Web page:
Note: This workshop will provide a confidential space and is open only to non-trans-identified people to talk frankly about fears, challenges, pleasures, and desire.

Holistic Self-Care Techniques for All Life Transitions
Todd Garrity
Physical and emotional stress throws the body and mind out of balance by activating the sympathetic nervous system to kick into “fight or flight” mode. Learn how to use ancient healing theories to return to the parasympathetic nervous system, where “rest and healing” can occur and balance can be achieved for body, mind, and soul! This introduction to holistic healing will provide you with self-care techniques you can utilize to stay out of stress and improve your health and well-being through all the stressors of life.

Male-to-Female Surgical Options
Dr. Thomas Satterwhite
The surgeons at Brownstein & Crane Surgical Services will present the most recent surgical techniques for transwomen including facial feminization surgery, breast augmentation, vaginoplasty, and all cosmetic-surgical procedures. Drs. Crane, Satterwhite, and Chen all offer the full spectrum of gender surgery procedures for trans and gender-nonconforming individuals.

After completing more than 10 years of post-medical-school surgical training in urology, reconstructive urology, and plastic surgery, and a fellowship in transgender surgery in Ghent, Belgium, with Dr. Monstrey, Dr. Curtis Crane joined the world-renowned Dr. Michael Brownstein in San Francisco to form Brownstein & Crane Surgical Services. Dr. Brownstein instructed Dr. Crane in his unique FTM top surgery technique which he has perfected during his more than 35 years of practice. Dr. Crane recruited Dr. Thomas Satterwhite to join the practice in 2014 and Dr. Mang Chen in 2015.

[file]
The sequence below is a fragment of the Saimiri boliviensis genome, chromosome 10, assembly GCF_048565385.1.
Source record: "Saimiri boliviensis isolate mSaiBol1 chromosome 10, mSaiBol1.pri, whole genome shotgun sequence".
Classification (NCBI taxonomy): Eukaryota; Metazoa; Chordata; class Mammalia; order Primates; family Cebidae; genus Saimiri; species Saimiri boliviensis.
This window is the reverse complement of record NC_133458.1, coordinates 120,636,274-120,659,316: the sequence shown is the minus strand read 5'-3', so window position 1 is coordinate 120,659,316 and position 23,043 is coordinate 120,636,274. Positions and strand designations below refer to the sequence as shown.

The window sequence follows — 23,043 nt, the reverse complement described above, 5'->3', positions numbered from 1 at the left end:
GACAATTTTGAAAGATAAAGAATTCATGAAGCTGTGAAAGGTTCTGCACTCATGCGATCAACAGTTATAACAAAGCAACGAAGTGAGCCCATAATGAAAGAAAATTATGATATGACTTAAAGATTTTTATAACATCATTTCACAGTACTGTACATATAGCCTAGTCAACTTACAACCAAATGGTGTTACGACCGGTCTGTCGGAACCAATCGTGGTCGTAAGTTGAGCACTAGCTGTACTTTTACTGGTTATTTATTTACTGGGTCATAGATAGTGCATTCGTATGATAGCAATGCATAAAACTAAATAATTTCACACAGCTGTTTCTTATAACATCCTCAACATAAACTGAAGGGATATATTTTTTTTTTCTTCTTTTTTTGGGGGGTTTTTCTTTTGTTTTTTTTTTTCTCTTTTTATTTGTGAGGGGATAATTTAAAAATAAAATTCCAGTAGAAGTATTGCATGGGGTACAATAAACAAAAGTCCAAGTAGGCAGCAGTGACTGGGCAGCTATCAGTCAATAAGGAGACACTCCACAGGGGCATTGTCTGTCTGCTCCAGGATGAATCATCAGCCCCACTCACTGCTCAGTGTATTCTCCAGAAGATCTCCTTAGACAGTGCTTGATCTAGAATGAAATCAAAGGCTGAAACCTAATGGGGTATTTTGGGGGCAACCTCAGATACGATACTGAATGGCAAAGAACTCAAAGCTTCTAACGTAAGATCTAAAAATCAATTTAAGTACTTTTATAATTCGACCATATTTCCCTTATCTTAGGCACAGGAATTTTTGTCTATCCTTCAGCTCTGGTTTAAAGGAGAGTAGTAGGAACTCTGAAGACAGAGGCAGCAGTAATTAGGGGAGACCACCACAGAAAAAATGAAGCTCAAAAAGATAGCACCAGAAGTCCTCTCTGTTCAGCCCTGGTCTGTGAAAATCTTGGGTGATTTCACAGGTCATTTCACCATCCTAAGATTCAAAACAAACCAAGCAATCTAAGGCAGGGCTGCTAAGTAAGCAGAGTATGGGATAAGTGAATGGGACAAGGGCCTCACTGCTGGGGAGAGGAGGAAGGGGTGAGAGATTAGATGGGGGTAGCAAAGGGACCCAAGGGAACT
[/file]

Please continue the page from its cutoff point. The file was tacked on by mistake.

It’s Not Just a Phase
Casey Bent-Callaghan
When it comes to gender-nonconforming people, we often hear: “It’s just a phase.” Old assumptions insist that gender transitions move seamlessly from “point A” to “point B.” Gender-fluid identities are dismissed as being temporary placeholders while we look for our “real” identities. Lately, the rediscovery of androgyny in popular culture has opened the door to accusations that gender-benders are just trying to be hip. Either way, we’re not taken seriously! The truth is, genderqueer—by whatever name we call it—is a legitimate and meaningful personal identity. In this workshop, we’ll explore the multifaceted nature of gender and how our expressions of gender can change—even from day to day. How do you name, construct, and express your gender-queering? Let’s find out!

Legal 101
Melville Petrosky, Andrea Zekis
If you have questions about how to take care of your identity changes in transition, we’ll provide some answers. We’ll cover basic items such as name change, driver’s license, birth certificate, passport, and social security as well as other how-to information for taking care of your identity before and during transition.